In the era ofindustrial revolution of the late 18th and 19thcenturies, one seminal force has impacted everything. Today, the world iswitnessing an even more histrionicturnaround due to the consolidation of manypervasive disruptive forces, especially in the domain of technology. WhereG20’s Global Partnership for Financial Inclusion (GDPFI) in 2016 paves the wayby establishing High Level Principles (HLPs) for digital disruption throughfinancial inclusion.
Despite of our awareness on these alterations, most of thecurrent studies have failed to comprehend its 2nd and 3rdorder effects that might result. Much as waves can amplify one another, thesetrends are gaining strength, magnitude and influence as they interact with,coincide with, and feed upon one another with no precedents from thepast.Therefore, the present study aims at determining the digital financeeffect on economic growth and financial inclusion indicators in India. Whereeconomic growth is proxied by macroeconomic growth indicators, financialinclusion by credit penetration and digital finance by different digital modesincluding usage of teller-machines, internet-banking, plastic currency etc. Theresearch design opted is primarily descriptive along with supporting empiricaltesting using simple OLS framework based on secondary data sources. Findings ofthe study are quite mixed in nature. There is ambiguity in clear directpositive or negative associations among the growth measures with digitalfinance modes. The same may be due to partial reach and awareness of digi-modesacross the nation as a whole.
On the other hand, testing results of digitalfinance on credit penetration are as per expectations to be positively linked.One prevailing critical factor that emerged for this relationship to hold isthe operating cost to adapt to the financial services revolution by thefinancial sector of the economy. Bridging the gap of demand-supply sideconstraints and digital awareness remains at the centre of such services so asto includepoor in the digital space.In this scenario, the future Indian economypromisesrapid growth that necessitates the people to be financial literate, tostart with. More government-to-person (G2P) and person-to-all (P2ALL)initiatives could be developed similar to direct benefit transfers (DBTs) andother transfer payments. The stakes arehigh that constantly urge towards policy leadership and coordination amongprivate and public players so as to push the digital way forward.Thus, ‘Digitalfinancial literacy’ needs to bereinforced towards holistic inclusive growth.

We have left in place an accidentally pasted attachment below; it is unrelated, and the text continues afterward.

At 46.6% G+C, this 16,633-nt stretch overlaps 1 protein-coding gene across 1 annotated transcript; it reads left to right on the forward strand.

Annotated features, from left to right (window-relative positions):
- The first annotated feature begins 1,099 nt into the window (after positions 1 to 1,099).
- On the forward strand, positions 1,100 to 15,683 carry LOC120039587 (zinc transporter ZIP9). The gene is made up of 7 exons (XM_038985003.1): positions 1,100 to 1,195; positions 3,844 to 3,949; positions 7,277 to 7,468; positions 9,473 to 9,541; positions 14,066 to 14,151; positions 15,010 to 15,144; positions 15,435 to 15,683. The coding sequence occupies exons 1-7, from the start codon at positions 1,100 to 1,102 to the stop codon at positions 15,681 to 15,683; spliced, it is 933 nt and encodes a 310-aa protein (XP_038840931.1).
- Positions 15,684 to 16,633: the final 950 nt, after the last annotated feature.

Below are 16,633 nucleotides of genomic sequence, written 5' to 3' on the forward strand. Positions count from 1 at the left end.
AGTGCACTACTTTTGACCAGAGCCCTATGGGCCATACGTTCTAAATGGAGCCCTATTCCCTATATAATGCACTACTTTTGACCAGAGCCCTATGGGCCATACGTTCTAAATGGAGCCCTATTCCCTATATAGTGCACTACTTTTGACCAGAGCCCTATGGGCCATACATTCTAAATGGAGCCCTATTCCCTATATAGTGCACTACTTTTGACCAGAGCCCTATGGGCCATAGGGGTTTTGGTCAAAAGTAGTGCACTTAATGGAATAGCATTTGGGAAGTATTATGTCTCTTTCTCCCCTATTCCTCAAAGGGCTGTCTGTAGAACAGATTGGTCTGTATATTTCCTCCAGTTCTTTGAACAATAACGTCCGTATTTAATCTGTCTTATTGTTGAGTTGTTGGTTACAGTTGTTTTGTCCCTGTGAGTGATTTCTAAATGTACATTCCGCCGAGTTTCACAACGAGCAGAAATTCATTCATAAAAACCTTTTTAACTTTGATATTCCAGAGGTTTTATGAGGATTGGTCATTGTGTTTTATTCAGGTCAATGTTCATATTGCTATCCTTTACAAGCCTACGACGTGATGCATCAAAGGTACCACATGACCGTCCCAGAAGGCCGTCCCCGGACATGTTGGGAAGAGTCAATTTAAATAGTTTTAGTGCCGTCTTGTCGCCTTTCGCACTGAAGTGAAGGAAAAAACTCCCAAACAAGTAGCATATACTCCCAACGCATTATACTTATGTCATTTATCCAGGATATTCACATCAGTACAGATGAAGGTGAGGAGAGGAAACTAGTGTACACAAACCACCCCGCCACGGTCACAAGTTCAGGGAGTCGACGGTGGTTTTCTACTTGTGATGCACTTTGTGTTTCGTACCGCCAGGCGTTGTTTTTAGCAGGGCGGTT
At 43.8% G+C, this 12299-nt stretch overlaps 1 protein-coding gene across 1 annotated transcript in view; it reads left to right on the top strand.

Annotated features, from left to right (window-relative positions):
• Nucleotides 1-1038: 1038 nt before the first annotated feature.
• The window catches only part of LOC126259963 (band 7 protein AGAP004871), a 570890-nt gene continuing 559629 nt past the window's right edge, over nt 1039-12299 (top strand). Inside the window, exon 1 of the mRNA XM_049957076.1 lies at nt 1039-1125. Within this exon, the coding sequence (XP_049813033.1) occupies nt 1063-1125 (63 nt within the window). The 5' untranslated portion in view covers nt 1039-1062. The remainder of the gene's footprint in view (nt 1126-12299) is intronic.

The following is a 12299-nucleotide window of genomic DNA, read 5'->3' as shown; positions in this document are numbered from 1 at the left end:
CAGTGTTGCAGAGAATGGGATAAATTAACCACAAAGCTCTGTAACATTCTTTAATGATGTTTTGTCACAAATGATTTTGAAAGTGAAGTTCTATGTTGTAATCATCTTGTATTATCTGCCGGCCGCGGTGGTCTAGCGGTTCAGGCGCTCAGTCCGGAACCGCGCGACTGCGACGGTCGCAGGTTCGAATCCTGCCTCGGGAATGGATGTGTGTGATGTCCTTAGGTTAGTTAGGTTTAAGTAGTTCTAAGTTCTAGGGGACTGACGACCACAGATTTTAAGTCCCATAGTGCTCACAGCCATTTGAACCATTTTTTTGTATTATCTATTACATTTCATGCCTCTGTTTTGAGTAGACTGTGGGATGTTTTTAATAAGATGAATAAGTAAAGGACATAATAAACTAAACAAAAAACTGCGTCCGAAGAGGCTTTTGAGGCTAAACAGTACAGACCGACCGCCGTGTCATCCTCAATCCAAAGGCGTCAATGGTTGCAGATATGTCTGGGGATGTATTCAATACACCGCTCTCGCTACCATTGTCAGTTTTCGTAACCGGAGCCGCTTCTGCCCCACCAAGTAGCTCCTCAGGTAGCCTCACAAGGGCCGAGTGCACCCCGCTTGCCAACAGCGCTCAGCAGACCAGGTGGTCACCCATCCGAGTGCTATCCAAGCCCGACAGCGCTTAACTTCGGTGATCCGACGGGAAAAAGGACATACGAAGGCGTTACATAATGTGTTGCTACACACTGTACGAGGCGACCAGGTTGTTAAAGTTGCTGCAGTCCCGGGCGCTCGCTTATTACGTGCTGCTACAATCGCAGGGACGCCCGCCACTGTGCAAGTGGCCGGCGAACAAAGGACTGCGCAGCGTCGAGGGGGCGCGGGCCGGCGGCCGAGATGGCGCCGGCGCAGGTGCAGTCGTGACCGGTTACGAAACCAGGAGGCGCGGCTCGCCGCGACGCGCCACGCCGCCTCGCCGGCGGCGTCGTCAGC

Additionally, the think-tanks need tobe vigilant for monitoring the legal and regulatory technology (Regtech)framework that is predictable, fair and technology-neutral. Finally, the studyrecommends that such moves are not an end in themselves rather expected toshoulder the responsibility of creating new economic order in Indiaviafinancial inclusion toolbox through sustainable development goals (SDGs). Theunderlying policy implication lies insuitable targeting of the variouscampaigns for financially stableecosystems through ‘Digitally LiterateFuture’.The faster we adapt and embrace these changes, the smoother will be ourmarch towards asound future.